- 40% of my capital in an equity portfolio of about 12 stocks. I consider both mutual funds and equity portfolio as long term investments (5 years and beyond).
- 25% is earmarked for short term strategies.
The short term strategies include a bunch of trading strategies such as –
- Momentum based swing trades (futures)
- Overnight futures/options/stock trades
- Intraday trades
- Option writing
I make sure that I do not expose more than 35% of the 25% capital for any particular strategy. Just to make it more clear, assume I have Rs.500,000/- as my capital, here is how I would split my money –
- 35% of Rs.500,000/- i.e Rs.175,000/- goes to Mutual Funds
- 40% of Rs.500,000/- i.e Rs.200,000/- goes to equity portfolio
- 25% of Rs.500,000/- i.e Rs.125,000/- goes to short term trading
- 35% of Rs.125,000/- i.e Rs.43,750/- is the maximum I would allocate per trade
- Hence I will not short more than 4 lots of options
- 43,750/- is about 8.75% of the overall capital of Rs.500,000/-
So this self mandated rule ensures that I do not expose more than 9% of my over all capital to any particular short term strategies including option writing.
Instruments – I prefer running this strategy on liquid stocks and indices. Besides Nifty and Bank Nifty I run this strategy on SBI, Infosys, Reliance, Tata Steel, Tata Motors, and TCS. I rarely venture outside this list.
So here is what I would suggest you do. Run the exercise of calculating the SD and mean for Nifty, Bank Nifty on the morning of August 21st (5 to 7 days before expiry). Identify strikes that are 1 SD away from the market price and write them virtually. Wait till the expiry and experience how this trade goes. If you have the bandwidth you can run this across all the stocks that I’ve mentioned. Do this diligently for few expiries before you can deploy capital.
Lastly, as a standard disclaimer I have to mention this – the thoughts expressed above suits my risk reward temperament, which could be very different from yours. Everything that I mentioned here comes from my own personal trading experience, these are not standard practices.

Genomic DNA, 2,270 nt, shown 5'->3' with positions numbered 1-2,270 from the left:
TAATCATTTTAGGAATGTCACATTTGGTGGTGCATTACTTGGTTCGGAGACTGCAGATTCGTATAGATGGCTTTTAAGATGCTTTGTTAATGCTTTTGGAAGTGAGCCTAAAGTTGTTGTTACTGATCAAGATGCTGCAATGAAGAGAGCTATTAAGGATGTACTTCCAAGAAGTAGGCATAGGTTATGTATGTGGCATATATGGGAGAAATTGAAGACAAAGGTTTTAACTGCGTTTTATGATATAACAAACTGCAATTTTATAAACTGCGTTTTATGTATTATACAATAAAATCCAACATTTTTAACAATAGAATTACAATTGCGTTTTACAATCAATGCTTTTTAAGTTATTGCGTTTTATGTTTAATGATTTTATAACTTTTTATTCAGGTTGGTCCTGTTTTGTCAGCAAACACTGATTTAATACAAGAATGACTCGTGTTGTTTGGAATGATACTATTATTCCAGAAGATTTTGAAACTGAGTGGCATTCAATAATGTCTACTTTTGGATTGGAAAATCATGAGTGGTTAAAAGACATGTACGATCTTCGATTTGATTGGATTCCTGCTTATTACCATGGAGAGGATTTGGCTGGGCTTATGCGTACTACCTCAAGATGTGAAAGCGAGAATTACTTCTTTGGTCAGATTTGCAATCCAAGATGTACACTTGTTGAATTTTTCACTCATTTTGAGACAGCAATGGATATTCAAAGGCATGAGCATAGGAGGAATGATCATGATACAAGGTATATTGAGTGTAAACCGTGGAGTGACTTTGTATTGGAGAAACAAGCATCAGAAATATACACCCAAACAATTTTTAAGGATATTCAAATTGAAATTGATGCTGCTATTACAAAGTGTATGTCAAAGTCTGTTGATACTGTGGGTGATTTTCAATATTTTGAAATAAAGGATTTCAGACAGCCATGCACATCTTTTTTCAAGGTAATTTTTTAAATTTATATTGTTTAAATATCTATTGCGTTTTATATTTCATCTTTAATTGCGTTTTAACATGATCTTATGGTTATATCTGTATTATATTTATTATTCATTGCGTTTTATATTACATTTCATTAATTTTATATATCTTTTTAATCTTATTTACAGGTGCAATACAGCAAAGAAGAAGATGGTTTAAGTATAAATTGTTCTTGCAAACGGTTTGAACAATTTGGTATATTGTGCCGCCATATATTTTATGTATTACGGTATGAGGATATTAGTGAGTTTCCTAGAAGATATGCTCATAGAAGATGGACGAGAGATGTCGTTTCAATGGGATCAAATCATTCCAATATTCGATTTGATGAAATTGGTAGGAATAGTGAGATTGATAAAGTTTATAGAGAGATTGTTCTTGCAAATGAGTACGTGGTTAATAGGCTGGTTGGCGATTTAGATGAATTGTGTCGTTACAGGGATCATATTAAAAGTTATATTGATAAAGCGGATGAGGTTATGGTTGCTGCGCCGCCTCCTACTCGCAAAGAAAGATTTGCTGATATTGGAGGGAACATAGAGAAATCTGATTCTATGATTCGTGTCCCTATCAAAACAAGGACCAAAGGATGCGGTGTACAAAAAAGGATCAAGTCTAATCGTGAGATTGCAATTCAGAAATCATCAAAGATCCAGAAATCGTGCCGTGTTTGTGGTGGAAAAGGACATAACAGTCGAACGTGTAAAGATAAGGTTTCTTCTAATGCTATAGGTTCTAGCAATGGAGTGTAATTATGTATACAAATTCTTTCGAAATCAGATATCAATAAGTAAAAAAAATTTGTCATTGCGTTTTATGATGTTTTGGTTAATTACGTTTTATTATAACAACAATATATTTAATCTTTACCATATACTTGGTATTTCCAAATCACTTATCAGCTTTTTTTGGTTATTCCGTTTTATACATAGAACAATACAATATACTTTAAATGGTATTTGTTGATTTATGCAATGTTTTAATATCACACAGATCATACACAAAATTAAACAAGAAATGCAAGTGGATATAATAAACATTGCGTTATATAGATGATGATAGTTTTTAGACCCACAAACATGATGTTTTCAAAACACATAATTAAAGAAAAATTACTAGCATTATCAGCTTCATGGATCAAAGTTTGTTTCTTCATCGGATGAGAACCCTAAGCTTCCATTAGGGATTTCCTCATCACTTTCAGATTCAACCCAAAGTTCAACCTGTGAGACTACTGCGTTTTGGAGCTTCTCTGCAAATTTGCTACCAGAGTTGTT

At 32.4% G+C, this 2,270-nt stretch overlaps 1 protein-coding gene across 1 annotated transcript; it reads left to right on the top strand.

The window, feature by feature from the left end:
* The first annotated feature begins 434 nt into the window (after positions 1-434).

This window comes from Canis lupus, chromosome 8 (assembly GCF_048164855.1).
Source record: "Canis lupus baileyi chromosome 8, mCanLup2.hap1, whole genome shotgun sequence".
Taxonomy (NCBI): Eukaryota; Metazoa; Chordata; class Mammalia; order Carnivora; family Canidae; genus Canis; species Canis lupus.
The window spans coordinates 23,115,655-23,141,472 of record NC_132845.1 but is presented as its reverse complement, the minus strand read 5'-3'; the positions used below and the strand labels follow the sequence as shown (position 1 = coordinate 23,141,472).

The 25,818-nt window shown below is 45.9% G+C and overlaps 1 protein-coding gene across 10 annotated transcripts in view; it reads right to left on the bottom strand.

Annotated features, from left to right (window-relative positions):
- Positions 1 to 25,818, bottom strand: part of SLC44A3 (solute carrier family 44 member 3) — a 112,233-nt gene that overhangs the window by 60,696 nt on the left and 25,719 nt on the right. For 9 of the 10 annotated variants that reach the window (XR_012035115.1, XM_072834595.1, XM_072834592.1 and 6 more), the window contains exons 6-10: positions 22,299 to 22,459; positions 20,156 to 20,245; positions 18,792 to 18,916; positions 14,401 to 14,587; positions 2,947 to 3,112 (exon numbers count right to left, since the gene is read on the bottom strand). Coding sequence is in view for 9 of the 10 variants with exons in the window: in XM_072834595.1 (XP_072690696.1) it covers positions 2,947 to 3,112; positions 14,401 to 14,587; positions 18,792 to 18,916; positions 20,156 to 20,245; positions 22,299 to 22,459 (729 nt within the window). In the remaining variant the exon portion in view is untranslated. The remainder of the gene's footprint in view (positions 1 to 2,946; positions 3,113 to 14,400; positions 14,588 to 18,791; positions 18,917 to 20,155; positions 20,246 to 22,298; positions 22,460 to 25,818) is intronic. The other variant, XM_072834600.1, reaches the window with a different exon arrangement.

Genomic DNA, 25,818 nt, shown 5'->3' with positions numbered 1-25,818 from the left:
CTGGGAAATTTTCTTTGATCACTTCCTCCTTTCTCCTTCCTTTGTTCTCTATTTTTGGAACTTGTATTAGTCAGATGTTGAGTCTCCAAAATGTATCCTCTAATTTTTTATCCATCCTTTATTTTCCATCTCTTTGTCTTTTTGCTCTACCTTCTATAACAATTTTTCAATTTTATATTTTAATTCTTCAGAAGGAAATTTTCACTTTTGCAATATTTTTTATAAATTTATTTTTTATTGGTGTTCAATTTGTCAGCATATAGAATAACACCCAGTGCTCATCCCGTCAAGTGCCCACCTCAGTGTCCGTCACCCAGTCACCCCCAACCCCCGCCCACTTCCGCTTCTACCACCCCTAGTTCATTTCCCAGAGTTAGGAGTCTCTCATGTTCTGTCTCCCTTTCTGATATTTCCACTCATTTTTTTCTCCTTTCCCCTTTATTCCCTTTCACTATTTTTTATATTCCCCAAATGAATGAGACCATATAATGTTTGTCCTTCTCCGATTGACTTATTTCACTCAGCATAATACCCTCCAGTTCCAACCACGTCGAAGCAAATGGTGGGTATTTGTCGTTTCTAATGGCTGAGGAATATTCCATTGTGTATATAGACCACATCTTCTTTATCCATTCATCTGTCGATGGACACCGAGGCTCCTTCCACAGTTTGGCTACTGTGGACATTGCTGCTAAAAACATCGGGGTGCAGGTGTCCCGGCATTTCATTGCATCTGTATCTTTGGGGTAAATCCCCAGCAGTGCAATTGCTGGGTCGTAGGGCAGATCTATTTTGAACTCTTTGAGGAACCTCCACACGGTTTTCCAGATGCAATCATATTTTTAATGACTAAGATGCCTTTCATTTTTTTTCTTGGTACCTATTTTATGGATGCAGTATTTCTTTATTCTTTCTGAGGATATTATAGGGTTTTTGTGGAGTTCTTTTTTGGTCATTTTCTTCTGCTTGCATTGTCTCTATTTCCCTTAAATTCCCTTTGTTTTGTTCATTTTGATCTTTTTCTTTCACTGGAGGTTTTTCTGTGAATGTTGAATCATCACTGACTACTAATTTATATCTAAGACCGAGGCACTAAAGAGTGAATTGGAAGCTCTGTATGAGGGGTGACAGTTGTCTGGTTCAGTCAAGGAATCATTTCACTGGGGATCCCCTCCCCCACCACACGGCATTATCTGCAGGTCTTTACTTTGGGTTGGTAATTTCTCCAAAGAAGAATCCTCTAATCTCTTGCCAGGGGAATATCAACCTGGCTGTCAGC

I would suggest you note these points, understand your own risk-reward temperament, and calibrate your strategy. Hopefully the pointers here should help you develop that orientation.
This is quite contradicting to this chapter but I have to recommend you to read Nassim Nicholas Taleb’s “Fooled by Randomness” at this point. The book makes you question and rethink everything that you do in markets (and life in general). I think just being completely aware of what Taleb writes in his book along with the actions you take in markets puts you in a completely different orbit.
18.2 – Volatility based stoploss
The discussion here is a digression from Options, in fact this would have been more apt in the futures trading module, but I think we are at the right stage to discuss this topic.
The first thing you need to identify before you initiate any trade is to identify the stop-loss (SL) price for the trade. As you know, the SL is a price point beyond which you will not take any further losses. For example, if you buy Nifty futures at 8300, you may identify 8200 as your stop-loss level; you will be risking 100 points on this particular trade. The moment Nifty falls below 8200, you exit the trade taking the loss. The question however is – how to identify the appropriate stop-loss level?
One standard approach used by many traders is to keep a standard pre-fixed percentage stop-loss. For example one could have a 2% stop-loss on every trade. So if you are to buy a stock at Rs.500, then your stop-loss price is Rs.490 and you risk Rs.10 (2% of Rs.500) on this trade. The problem with this approach lies in the rigidity of the practice. It does not account for the daily noise / volatility of the stock. For example the nature of the stock could be such that it could swing about 2-3% on a daily basis. As a result you could be right about the direction of the trade but could still hit a ‘stop-loss’. More often than not, you would regret keeping such tight stops.